The Investigatory Powers Act has passed through Parliament and will soon be law. It provides the UK intelligence agencies and police with what the Guardian‘s Ewen MacAskill described as “the most sweeping surveillance powers in the western world” and it passed into law with “barely a whimper, meeting only token resistance over the past 12 months from inside parliament and barely any from outside”. The Bill’s relatively serene passage through the legislature surprised many in government, and was probably partly due to the fact that the Labour party, under Jeremy Corbyn, seems largely uninterested in its responsibilities as the official opposition.
It’s not all bad news: the Act brings under explicit oversight a whole range of activities that were hitherto carried out under obscure, possibly dodgy, legal provisions and with totally inadequate oversight. So at least you could say that, at last, the activities of the secret state are all in a single piece of legislation.
On the other hand, the powers granted by the Act in relation to data retention are indeed sweeping, and include some new powers to conduct what is euphemistically termed ‘Equipment Interference’ — which is essentially legalised hacking; their inclusion in the Act is in effect an implicit admission that GCHQ and the security services have been doing this stuff anyway for some time.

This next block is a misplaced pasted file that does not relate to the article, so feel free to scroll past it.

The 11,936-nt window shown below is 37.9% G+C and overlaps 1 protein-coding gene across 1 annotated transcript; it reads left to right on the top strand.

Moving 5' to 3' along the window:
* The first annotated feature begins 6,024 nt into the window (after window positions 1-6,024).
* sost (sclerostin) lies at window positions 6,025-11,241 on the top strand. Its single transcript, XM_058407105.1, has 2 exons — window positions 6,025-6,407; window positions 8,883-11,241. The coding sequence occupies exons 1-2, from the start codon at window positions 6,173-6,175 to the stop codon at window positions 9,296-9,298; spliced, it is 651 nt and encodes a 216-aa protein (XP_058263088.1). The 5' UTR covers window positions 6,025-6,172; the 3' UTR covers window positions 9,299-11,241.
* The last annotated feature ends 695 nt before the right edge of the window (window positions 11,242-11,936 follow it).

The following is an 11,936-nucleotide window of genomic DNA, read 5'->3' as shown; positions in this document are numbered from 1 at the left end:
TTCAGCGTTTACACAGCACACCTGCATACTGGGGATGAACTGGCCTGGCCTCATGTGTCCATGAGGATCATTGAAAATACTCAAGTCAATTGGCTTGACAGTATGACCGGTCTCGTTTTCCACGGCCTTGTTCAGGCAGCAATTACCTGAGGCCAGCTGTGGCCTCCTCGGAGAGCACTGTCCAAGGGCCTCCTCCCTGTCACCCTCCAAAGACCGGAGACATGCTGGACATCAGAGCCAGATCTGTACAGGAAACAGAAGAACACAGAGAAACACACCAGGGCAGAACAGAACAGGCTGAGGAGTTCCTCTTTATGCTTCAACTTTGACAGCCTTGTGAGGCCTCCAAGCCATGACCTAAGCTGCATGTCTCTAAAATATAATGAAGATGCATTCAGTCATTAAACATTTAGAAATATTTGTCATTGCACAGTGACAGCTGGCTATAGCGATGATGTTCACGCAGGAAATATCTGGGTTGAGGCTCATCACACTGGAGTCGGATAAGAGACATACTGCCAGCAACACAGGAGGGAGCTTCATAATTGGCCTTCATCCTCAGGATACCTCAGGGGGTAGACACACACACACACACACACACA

The Act confirms that the British state’s appetite for fine-grained communications data seems insatiable and is destined to grow. Confronted with this new reality, one celebrated ex-spook once remarked that we are “a keystroke away from totalitarianism”. What he meant is that the information resources now available to states would be a godsend to an authoritarian regime that wasn’t restrained by constitutional niceties, civil liberties or human rights.
When one puts this point to spooks and government officials, however, their instinctive response is to pooh-pooh the idea. It may be technically true, they say, but — come on! — we live in a democracy and the chances of an authoritarian bully gaining power in such a polity are, well, infinitesimal.
Well, that was then and this is now. An authoritarian bully with no apparent respect for the rule of law will become president of the United States on January 20. Given that the British state has a long history of close co-operation with the US national security state, it’s possible that the new powers conferred on British agencies by the Investigatory Powers Act might mean that personal data on British subjects will be slipping noiselessly into the computerised maw of President Trump’s newly-energised security services. If this country had a functioning parliamentary opposition maybe Mrs May’s Bill would have had a rougher passage, and the Act would have been less sweeping. But the opportunity to rein in the surveillance state has been missed for a generation.